"Sure. I’ll have them hold the entree."

"Thanks." Jenny got up and disappeared in the direction of the door.

Bowers carried on eating alone. Was it called the Yellow Dragon? Red Dragon? . . . No, not Dragon, but Red something . . . He didn’t notice the tall, elegantly groomed figure approaching from among the bodies still milling about to find places in the middle of the room. "Ah, Dr. Bowers, good day to you."

Bowers looked up. "Igor Lukich," he said, using the Russian familiar patronymic.

"Do you mind if I join you?"

"Not at all. Sit down, please. Oh, not there. That side’s taken."

It was Professor Dyashkin, the director of a Soviet communications-research establishment in Siberia. Dyashkin’s name was known internationally, and he and Bowers were friends from previous professional gatherings in Moscow and Bombay. They had both been involved in an informal spontaneous discussion that had taken place the night before among a group of scientists at one of the hotels in which the conference attendees were staying.

"An interesting notion of Kurishoda’s," Bowers said after Dyashkin had sat down. "I was just saying to the friend I’m with—Jenny Hampden of Bell, I don’t know if you’ve met; she’ll be back in a few minutes—neutrinos would make the perfect bomb. Then all of you and all of us could stop worrying, eh?"

Dyashkin smiled automatically, but he didn’t ask Bowers to elaborate and was evidently not in the mood for small talk. He scanned the surroundings constantly with his eyes, and seemed nervous. Bowers became serious and looked at the Russian inquiringly as he continued eating. "We know each other from several years now, yes, Dr. Bowers?" Dyashkin said. He spoke guardedly, with an elbow resting on the table and a hand covering his mouth.

Bowers nodded. "I guess so—in a formal kind of way, anyhow."

"Even so, sometimes we must take risks and trust our judgment. I judge you as someone who can be trusted."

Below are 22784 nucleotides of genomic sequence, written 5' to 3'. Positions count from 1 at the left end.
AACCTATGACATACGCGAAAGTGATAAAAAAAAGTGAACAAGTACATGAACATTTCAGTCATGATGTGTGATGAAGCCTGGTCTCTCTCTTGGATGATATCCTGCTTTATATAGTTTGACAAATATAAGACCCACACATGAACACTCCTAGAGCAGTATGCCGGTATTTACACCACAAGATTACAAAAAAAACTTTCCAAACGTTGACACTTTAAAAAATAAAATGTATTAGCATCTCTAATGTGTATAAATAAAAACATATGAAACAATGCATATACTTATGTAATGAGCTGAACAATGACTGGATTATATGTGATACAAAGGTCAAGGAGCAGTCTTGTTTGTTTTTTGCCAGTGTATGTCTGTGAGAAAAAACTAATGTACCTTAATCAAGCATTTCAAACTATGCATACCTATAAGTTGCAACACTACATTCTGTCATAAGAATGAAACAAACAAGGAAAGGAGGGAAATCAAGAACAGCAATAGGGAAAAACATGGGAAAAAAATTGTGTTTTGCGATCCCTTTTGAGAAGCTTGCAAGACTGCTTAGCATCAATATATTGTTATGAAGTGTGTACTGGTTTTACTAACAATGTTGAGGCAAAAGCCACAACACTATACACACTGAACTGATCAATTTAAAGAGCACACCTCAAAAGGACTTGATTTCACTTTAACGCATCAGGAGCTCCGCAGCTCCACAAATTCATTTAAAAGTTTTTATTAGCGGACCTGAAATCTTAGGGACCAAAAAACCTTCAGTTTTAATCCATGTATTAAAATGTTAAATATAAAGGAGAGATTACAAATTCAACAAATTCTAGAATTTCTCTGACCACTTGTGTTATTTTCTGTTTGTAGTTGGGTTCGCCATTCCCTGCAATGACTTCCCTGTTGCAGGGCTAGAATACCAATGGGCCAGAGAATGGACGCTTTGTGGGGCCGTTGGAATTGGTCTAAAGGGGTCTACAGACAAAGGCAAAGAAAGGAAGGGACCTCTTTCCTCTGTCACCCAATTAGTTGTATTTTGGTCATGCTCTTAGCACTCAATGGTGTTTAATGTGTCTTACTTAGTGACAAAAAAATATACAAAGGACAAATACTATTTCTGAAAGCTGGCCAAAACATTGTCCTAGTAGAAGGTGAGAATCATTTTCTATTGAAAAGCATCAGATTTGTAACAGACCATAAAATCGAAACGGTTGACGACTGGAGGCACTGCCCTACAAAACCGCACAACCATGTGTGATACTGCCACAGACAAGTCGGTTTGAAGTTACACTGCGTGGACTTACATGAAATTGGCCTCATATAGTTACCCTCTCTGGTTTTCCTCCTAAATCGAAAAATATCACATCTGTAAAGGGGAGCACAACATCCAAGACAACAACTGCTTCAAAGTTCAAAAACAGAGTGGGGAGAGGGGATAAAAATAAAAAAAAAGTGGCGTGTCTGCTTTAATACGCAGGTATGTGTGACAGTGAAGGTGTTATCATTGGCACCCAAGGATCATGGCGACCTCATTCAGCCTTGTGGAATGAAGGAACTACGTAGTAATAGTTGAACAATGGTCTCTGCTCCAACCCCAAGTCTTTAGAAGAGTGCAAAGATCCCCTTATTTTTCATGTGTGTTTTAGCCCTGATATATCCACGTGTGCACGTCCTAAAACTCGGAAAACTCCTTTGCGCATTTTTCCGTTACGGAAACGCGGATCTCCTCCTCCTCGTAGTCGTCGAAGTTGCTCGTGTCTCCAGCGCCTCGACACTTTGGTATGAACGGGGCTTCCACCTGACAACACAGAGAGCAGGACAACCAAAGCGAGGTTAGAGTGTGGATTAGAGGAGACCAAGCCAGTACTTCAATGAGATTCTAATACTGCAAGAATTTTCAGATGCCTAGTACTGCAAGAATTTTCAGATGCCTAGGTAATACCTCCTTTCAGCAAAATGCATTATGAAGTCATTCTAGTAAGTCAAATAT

Bowers wiped his mouth with a corner of his napkin and resumed chewing slowly. When he spoke, his voice had dropped to match Dyashkin’s. "What are you driving at?"

"When are you due to go back to the USA?" Dyashkin asked.

"Well, I’m on a one-year exchange here in Osaka. But I was planning to go home for a vacation right after this conference is over. Why?"

"Anyone might join us at the table, so I come straight to the point while we are alone." Bowers waited. Dyashkin drew a long, shaky breath. "Look, Dr. Bowers, it is possible that I might be interested in coming over, if the conditions were right. You understand?"

It took Bowers a moment. "To us, you mean? Over to our side?"

Dyashkin nodded almost imperceptibly. "Yes. Personal reasons—too much to go into now. But what I want to know from you is, would you be willing to convey my proposition to the appropriate authorities?"

"Proposition? But I don’t know anything about what it is. How would—"

"I can arrange that. What I have to know now is, would you be willing to help me?"

Bowers chewed in silence for a while. "I’ll have to think about it," he said finally.

"How long will you need? Please understand that we constantly risk being under observation when we travel abroad. The KGB even infiltrate their people into conferences such as this."

"Give me until tonight. I’ll meet you in the bar of our hotel at, say, eight. Do you think it would be safe to talk there?"

Dyashkin shook his head. "I don’t want to talk. All I need at this stage is a yes or a no answer."

"Okay, I won’t say anything. If I offer to stand the first round of drinks, the answer’s yes. Okay?"

"As you say, a deal."

Two more figures materialized at the table. "Gustav and Sandy," Bowers greeted. "It’s about time—we were starting to get lonely here. Say, did I ever tell you my theory about the perfect bomb? . . ."

 

That afternoon, Bowers called the US embassy in Tokyo for advice. Later, back at the hotel, he went through into the bar for an after-dinner drink. Precisely at eight o’clock, Dyashkin appeared and joined him. "Hi," Bowers said. "Quite a day today, eh? What are you having, Igor? The first one’s on me." The Russian asked for a vodka and soda.

Later, while they were talking, Dyashkin pointed to the orange document folder that Bowers had placed on the seat beside him. It was one of the packages issued to each attendee, and contained the conference agenda, copies of the papers being presented, and other information. "Obtain another package from the registration desk," he said. "Tomorrow there is a paper on laser solitons scheduled for three o’clock. Be there, and place the folder on the floor by your chair. I will exchange it for one I’ll be carrying, which will contain details of the proposal that I wish you to carry to the American authorities."